From Measure Changes to Time Changes in Asset Pricing
The goal of the paper is to review the last 35 years of continuous-time finance by focusing on two major advances: (i) The powerful elegance of the martingale representation for primitive assets and attainable contingent claims in more and more general settings, thanks to the probabilistic tool of probability change and the economic flexibility in the choice of the numéraire relative to which prices are expressed. This numéraire evolved over time from the money market account to a zero-coupon bond or a stock price, lastly to strictly positive quantities involved in the Libor or swap market models and making the pricing of caps or swaptions quite efficient. (ii) The persistent central role of Brownian motion in finance across the 20th century: even when the underlying asset price is a very general semi-martingale, the no-arbitrage assumption and Monroe theorem [Monroe, I., 1978. Processes that can be embedded in Brownian motion. Annals of Probability 6, 42–56] allow us to write it as Brownian motion as long as we are willing to change the time. The appropriate stochastic clock can be shown empirically to be driven by the cumulative number of trades, hence by market activity. Consequently, starting with a general multidimensional stochastic process S defined on a probability space (Ω, , P) and representing the prices of primitive securities, the no-arbitrage assumption allows, for any chosen numéraire, to obtain a martingale representation for S under a probability measure QS equivalent to P. This route will be particularly beneficiary for the pricing of complex contingent claims. Alternatively, changing the clock, i.e., changing the filtration (), we can recover the Brownian motion and normality of returns. In all cases martingales appear as the central representation of asset prices, either through a measure change or through a time change.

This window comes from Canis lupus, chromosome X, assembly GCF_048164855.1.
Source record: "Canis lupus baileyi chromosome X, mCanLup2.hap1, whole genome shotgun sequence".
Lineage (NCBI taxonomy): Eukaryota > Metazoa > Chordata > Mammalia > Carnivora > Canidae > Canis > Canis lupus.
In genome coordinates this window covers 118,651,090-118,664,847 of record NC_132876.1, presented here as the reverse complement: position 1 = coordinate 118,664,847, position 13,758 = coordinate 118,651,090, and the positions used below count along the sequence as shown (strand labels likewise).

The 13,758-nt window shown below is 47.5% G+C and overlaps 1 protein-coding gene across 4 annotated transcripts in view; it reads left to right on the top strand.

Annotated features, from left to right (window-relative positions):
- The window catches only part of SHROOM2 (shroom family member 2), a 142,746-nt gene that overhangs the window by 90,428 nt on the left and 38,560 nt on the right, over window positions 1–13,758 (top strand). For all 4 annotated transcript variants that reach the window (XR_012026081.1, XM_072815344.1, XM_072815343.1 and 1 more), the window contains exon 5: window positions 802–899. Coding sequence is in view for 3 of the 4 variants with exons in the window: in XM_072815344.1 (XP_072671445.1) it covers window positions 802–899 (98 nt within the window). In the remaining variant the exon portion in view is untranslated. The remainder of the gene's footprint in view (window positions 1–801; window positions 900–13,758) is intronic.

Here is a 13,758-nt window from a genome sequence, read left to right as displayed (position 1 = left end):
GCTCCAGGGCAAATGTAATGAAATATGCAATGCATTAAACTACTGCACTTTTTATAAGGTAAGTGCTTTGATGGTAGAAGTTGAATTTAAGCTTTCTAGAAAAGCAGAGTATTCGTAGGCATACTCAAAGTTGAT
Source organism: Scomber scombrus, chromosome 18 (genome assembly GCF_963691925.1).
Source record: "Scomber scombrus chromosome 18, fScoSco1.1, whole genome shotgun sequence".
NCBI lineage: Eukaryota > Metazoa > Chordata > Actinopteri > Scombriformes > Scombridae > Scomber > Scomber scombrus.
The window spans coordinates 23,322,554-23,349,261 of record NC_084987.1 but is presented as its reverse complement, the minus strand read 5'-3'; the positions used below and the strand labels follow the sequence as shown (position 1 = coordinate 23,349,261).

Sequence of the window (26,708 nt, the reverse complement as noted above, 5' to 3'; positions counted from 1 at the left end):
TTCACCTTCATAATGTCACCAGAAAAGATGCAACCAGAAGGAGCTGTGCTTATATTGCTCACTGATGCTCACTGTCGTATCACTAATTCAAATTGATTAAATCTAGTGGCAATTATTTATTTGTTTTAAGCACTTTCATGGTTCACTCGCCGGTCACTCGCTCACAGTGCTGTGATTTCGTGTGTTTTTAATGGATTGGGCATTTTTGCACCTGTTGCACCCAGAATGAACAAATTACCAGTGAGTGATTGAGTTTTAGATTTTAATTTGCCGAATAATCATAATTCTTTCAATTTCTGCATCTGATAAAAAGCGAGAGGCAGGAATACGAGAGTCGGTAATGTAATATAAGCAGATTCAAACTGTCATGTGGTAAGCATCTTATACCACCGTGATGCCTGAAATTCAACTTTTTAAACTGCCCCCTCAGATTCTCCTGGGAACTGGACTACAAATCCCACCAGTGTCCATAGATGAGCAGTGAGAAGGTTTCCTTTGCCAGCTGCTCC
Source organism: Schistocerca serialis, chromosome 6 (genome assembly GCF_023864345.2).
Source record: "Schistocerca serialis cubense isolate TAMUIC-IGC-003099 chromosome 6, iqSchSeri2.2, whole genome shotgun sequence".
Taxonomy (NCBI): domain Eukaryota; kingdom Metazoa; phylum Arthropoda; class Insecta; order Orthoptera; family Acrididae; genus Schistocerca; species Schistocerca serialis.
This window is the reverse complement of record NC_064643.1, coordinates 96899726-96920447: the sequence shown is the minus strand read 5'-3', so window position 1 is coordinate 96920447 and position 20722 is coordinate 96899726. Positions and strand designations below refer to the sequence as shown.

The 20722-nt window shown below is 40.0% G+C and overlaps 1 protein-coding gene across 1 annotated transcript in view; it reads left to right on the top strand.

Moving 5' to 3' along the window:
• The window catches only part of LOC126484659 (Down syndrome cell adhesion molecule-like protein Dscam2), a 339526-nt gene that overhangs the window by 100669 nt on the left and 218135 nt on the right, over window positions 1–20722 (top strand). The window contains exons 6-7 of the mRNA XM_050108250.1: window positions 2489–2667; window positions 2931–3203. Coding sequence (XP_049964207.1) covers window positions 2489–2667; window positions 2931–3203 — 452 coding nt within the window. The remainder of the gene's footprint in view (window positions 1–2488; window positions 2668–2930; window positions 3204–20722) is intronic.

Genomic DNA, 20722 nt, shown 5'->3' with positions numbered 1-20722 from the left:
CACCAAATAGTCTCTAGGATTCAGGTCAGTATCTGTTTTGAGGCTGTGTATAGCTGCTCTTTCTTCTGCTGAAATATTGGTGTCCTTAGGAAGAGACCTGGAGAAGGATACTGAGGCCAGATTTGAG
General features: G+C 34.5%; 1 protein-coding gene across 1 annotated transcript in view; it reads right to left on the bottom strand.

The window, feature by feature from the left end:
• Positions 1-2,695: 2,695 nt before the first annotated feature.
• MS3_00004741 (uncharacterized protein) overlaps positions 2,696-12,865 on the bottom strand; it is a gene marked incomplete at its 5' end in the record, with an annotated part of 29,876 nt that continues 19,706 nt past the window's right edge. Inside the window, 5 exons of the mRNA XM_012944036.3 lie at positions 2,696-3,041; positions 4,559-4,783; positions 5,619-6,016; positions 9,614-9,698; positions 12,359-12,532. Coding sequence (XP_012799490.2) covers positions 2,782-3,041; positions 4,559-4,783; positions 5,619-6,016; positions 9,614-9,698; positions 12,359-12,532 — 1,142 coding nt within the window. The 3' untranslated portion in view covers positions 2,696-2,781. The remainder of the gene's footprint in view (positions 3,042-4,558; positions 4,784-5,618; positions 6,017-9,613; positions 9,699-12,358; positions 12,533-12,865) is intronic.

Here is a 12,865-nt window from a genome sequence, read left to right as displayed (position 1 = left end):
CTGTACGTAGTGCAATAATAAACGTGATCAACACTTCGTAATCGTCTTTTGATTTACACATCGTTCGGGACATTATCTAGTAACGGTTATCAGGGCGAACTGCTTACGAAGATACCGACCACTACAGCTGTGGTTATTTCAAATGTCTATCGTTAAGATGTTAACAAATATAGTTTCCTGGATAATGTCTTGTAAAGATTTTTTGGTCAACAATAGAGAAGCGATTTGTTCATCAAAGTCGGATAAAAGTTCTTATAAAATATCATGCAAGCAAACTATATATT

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|Date of creation:||May 2005|
|Date of revision:|
|Publication status:||Published in Journal of Banking and Finance, 2005, Vol. 29, no. 11. pp. 2701-2722.Length: 21 pages|
|Contact details of provider:|| Web page: http://www.dauphine.fr/en/welcome.html|
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